It seems like the challenges of healthcare are on everyone’s mind these days. Access to healthcare, concerns about the effectiveness or safety of treatment, and anxieties about the cost of care – including the cost of insurance, deductibles, and co-pays – are trending topics in conversations everywhere. One thing we know for certain; healthcare needs to change.
As we consider the ways healthcare needs to change, I think that the “quadruple aim” still captures the most important goals:
- Improve population health
- Improve the patient experience
- Reduce per capita costs of care
- Enable caregivers to find joy and meaning in their work
Achieving these goals on a large scale will require exceptional leaders and teams of people who possess a different skill set than what was needed to find success in years past. As you might expect, they’ll need expertise in strategy, innovation, finance, organizational structure, and continuous improvement. But even more importantly, successful leaders will need a deep understanding of the science and culture of clinical practice. The changes we need will demand us to greatly expand how we think about, provide, and finance the care for our patients.
As providers, we have an obligation to only provide services that reliably lead to optimal outcomes for our patients. At the same time, we need to avoid recommending unnecessary services that don’t improve outcomes. These unnecessary services often expose our patients to needless risks and costs.
We need to focus more on preventing illness and injury, and better managing chronic illness (including behavioral illnesses) to reduce the need for risky and expensive interventions that could have been prevented. We also need to recognize the influences of the social determinants of health and how they’re impacting health, healthcare needs, and healthcare costs in our communities.
To reduce the costs of care, we need to address the incentives of fee-for-service medicine. This model rewards high end “rescue care” of affluent communities and pays poorly – or sometimes not at all – when providers work to prevent major health problems that often lead patients into financial ruin. To achieve affordable costs, better health outcomes, and sustainable pricing, we need to change our payment system in healthcare.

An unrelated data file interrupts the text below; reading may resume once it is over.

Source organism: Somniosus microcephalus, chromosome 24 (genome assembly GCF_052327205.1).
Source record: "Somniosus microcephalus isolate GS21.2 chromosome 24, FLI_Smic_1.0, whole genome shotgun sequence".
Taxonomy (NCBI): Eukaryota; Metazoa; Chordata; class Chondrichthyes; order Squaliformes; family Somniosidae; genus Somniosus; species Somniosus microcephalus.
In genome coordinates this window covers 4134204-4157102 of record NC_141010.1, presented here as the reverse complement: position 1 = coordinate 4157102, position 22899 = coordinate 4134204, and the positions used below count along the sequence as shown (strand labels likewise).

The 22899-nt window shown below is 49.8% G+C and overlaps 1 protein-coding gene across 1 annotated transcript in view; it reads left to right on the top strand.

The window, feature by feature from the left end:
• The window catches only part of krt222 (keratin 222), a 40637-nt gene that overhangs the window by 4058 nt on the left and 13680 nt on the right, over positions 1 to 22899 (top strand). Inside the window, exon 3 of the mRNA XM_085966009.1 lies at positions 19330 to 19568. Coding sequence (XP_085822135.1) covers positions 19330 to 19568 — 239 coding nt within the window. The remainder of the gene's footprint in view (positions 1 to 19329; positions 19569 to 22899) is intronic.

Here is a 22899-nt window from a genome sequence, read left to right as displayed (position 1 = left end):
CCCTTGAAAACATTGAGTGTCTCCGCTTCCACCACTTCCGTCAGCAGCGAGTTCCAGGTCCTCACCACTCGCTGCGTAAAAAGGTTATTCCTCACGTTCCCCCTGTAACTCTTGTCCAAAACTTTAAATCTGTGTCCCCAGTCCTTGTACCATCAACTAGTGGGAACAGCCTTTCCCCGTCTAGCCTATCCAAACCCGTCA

These are intimidating changes, and they won’t happen without trusted physician leaders. Experienced physicians understand the science and the front-line culture of medicine. Their years of clinical service make them passionate about caring about the patient while caring for the patient, and working as a team to provide the best outcomes. They understand, in ways that non-clinicians can’t, what motivates their clinical colleagues and what burns them out.
Leading a complex healthcare organization, especially during such turbulent times and with such high stakes, is a daunting task. Few clinical leaders have the training or experience to assume a senior leadership role. Many think all they lack is some mentoring or classroom time in innovation, finance, organizational structure, or communications. But truly innovative healthcare leadership requires higher order traits such as emotional intelligence, consistency, personal courage, and, as Jim Collins describes in his definition of Level 5 leadership, deep personal humility combined with intense personal drive for excellence.
These higher order attributes are the focus of our Intermountain Leadership Institute’s flagship program. As we convene each two-week session, we learn about trusted leadership from outstanding faculty and from other participants through highly interactive classroom sessions, from small group and individual assignments, within executive simulation sessions, and from individual assessments.
Leading a health system these days is a great privilege, but no leader can succeed in the long run without earning the trust of the capable people who supply expertise and energy to help develop the strategy and engage frontline caregivers in our noble work. That kind of leadership, trusted leadership, is our focus at the Intermountain Leadership Institute.
- “The Quadruple Aim: care, health, cost, and meaning in work.” Sikka R, Morath and Leape L. BMJ Qual Saf 24:10 (2015)
Charles Sorenson, MD, FACS, is President and CEO Emeritus at Intermountain Healthcare and the Founding Director of the Intermountain Healthcare Leadership Institute. The Institute utilizes timeless, values-based leadership principles to help healthcare leaders more fully develop the combination of character and competence that inspires trust–which is at the core of great leadership.